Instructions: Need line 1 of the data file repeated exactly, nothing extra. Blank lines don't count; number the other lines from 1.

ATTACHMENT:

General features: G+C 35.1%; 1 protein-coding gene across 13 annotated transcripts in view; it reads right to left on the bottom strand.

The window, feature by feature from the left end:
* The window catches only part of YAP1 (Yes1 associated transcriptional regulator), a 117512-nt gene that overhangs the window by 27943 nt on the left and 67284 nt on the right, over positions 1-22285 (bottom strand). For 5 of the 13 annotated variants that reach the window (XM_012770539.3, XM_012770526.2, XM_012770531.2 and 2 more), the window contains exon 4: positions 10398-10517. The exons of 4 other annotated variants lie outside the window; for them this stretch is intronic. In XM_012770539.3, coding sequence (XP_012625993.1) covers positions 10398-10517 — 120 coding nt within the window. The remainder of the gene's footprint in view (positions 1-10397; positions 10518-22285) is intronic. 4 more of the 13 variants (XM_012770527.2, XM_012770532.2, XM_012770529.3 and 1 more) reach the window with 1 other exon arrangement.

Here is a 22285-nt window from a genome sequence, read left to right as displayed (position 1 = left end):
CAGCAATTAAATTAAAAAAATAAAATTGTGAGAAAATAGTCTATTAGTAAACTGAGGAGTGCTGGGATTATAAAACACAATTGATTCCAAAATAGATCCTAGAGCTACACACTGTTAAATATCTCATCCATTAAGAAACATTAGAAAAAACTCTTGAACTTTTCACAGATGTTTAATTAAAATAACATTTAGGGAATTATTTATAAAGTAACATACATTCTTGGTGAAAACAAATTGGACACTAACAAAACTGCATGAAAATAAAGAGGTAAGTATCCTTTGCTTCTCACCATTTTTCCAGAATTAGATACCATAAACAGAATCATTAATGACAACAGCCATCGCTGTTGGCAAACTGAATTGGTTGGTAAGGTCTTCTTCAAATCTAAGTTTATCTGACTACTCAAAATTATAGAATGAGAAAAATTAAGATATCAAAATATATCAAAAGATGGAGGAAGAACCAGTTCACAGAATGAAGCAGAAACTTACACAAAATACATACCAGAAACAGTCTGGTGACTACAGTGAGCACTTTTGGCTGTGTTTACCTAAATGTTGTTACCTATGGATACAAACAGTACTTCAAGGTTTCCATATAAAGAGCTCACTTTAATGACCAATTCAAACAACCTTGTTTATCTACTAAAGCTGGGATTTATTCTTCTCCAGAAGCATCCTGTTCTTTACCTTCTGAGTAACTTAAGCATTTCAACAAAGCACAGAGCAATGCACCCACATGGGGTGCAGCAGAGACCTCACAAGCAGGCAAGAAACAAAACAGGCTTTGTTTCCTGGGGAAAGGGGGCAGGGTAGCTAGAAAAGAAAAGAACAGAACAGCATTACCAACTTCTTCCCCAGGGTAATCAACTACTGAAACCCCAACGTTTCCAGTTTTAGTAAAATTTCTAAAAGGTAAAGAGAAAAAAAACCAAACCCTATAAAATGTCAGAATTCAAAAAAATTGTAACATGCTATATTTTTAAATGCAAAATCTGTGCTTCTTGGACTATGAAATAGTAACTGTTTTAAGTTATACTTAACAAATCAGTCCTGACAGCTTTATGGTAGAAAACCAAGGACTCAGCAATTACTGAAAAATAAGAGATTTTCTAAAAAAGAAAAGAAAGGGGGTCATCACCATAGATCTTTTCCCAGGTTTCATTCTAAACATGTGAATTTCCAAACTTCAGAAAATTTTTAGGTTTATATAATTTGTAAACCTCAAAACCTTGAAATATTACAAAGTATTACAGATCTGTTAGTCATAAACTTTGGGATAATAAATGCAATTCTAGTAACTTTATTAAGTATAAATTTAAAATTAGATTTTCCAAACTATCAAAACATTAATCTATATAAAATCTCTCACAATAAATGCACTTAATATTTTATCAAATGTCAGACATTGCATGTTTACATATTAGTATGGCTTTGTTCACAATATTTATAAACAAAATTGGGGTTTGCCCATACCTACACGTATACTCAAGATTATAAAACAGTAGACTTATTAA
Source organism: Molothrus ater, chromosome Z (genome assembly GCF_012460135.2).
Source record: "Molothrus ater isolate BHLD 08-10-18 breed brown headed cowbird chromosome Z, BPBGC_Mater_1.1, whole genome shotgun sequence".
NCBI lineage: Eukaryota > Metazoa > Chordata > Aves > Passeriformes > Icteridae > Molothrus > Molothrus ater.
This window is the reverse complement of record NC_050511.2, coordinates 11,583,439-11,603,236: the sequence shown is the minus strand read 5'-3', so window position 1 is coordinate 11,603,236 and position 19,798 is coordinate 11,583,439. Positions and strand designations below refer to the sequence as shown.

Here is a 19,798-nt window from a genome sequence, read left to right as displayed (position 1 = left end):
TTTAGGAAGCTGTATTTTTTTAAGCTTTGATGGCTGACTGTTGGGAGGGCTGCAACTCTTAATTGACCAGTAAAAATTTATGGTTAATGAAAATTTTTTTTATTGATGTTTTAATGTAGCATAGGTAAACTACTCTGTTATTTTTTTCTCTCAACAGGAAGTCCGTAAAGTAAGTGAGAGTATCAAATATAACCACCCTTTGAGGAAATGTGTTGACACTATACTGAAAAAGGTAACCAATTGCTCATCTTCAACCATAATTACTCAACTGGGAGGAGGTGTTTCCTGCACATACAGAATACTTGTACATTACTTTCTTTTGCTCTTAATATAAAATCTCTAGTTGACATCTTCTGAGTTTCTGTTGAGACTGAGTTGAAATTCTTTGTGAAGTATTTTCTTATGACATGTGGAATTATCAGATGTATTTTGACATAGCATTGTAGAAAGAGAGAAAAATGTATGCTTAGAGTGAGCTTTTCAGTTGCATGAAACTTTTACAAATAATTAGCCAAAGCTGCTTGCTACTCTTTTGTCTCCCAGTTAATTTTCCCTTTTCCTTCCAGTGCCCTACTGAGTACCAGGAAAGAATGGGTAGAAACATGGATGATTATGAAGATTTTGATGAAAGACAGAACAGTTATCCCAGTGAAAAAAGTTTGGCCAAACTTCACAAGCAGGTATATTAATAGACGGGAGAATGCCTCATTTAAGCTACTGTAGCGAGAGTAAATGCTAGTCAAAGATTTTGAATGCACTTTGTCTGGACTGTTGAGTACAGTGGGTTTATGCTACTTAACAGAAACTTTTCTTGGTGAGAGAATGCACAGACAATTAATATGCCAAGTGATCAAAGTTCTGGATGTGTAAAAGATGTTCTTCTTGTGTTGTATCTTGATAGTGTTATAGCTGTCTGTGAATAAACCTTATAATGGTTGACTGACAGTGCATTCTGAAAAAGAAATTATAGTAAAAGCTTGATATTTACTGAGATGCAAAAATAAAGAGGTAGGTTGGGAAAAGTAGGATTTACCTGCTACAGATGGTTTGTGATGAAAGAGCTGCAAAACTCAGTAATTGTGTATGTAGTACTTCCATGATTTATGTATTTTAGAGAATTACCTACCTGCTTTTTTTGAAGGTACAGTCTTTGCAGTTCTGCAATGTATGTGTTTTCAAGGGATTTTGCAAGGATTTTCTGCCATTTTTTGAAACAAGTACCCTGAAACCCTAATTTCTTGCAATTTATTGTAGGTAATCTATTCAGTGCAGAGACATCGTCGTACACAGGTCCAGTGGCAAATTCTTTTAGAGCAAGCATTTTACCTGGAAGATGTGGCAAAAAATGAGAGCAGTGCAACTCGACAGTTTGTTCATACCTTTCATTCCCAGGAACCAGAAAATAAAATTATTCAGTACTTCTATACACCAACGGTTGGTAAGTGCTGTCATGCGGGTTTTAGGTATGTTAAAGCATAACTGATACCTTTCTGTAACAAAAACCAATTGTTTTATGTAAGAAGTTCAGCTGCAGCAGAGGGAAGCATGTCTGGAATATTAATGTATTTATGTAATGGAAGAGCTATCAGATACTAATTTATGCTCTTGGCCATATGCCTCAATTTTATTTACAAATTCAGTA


General features: G+C 35.1%; 1 protein-coding gene across 13 annotated transcripts in view; it reads right to left on the bottom strand.